News & Politics

Video: NYPD Uses Military-Grade Sonic Weapon on Eric Garner Protesters

Long range acoustic devices (LRADs) have been previously implemented by police at protests throughout the world.

Last night at about 1am, at the intersection of 57 East and Madison Avenue in Manhattan—a populated area about four blocks from Columbus Circle—the NYPD used a Long Range Acoustic Device (LRAD) to disperse about 100 protesters who were on the streets.

Footage captured by YouTube user James C shows the weapon in use beginning at the 1:58 mark. Protesters scattered in response to the sound, and either a live officer over a PA system or an automated voice intermittently told protesters between sound blasts that they could not interfere with “vehicular traffic” without risking arrest. The LRAD is deployed multiple times throughout the 5:00 minute video clip.

Shay Horse, an independent photojournalist who was on the scene, posted on the internet that “The NYPD began using it after glass bottles were thrown at them when they made several violent arrests when a march tried to cross Madison Ave.”

One person who was present at the scene, Moth Dust, a photographer, said people became aggravated after the LRAD was used and began throwing trash and rocks in the direction of police. She said she was affected by the sound waves.

I thought I was fine until I realized I was getting dizzy and migraine was spreading to all over my face,” she said.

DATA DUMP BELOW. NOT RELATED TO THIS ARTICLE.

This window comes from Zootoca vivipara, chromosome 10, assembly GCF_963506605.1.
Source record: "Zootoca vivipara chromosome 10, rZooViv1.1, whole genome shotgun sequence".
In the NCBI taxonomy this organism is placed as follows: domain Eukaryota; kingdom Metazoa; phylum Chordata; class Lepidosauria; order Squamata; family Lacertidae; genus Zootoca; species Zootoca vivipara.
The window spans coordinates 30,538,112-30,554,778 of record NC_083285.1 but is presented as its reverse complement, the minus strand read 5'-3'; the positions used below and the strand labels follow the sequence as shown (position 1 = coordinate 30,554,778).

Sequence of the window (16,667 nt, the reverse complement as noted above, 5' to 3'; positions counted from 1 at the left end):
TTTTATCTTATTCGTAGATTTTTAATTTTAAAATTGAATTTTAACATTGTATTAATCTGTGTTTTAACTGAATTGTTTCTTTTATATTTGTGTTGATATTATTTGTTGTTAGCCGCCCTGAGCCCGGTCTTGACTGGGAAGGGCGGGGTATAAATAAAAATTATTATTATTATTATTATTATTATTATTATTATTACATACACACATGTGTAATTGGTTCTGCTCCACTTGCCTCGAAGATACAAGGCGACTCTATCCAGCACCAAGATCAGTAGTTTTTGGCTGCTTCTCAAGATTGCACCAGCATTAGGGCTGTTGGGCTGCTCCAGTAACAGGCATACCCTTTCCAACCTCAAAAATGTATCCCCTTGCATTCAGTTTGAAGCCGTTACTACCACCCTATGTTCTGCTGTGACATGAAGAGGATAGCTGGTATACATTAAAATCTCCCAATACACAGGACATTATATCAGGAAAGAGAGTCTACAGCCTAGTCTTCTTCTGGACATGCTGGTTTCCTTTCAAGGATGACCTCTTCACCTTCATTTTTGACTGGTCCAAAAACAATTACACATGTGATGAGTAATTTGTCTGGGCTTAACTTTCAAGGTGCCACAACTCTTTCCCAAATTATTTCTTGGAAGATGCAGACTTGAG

LRADs were used in the first days of unrest in Ferguson Missouri, and have been used by police at protests throughout the world. They were developed by the US military after an insurgent attack on the US.S. Cole in Yemen in 2000, and were used by the NYPD against Occupy Wall Street protesters.

According to Radio Free Europe Radio Liberty,

"The LRAD can reach decibel levels as high as 162. For comparison, a normal conversation is usually 60 decibels, while a lawn mower can reach to 90 decibels. A level of 130 decibels is typically considered the average pain threshold for most humans.”

Furthermore, Informed Health Online notes that a jet engine registers at about 140 decibels. Anything at or above this range, IHO explains, “is called acoustic trauma. Depending on how long the ears are exposed to the sound and how intense it is, it may damage the eardrum, the middle ear and/or the inner ear. Damage like this is usually temporary, but some hearing loss may remain.”

The head investor and media relations for the LRAD Corporation in San Diego, California, told Radio Free Europe Radio Liberty that the weapon is so precise that those “standing behind or next to” the device can hardly hear it. However, the YouTube footage shows dozens of people scurrying away from the sound blasts, which can be heard clearly on film.

No coverage of the LRAD use was reported in the mainstream media. Earlier in the night, around 11 PM, CNN correspondent Brooke Baldwin praised the behavior of protesters and the NYPD's response to the protests, remarking on live television, “This is exactly how it's supposed to be.”

Noel Leader, a former 20 year sergeant of the NYPD and co-founder of 100 Blacks in Law Enforcement Who Care, was incredulous about the possibility that an LRAD had been used.

"I haven't heard anything about that,” he told AlterNet. “I'd be surprised if that was the case, because most of theprotesters have been nonviolent and peaceful, even though they have been disruptive.

In total, police arrested 219 people at the protests last night, according to Capital New York.

Aaron Cantú is an investigator for the Marijuana Arrest Research Project and an independent journalist based in Brooklyn. Follow him on Twitter @aaronmiguel_
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